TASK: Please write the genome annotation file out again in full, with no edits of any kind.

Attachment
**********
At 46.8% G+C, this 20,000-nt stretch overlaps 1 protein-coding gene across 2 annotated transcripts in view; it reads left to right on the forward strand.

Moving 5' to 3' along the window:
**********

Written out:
At 46.8% G+C, this 20,000-nt stretch overlaps 1 protein-coding gene across 2 annotated transcripts in view; it reads left to right on the forward strand.

Moving 5' to 3' along the window: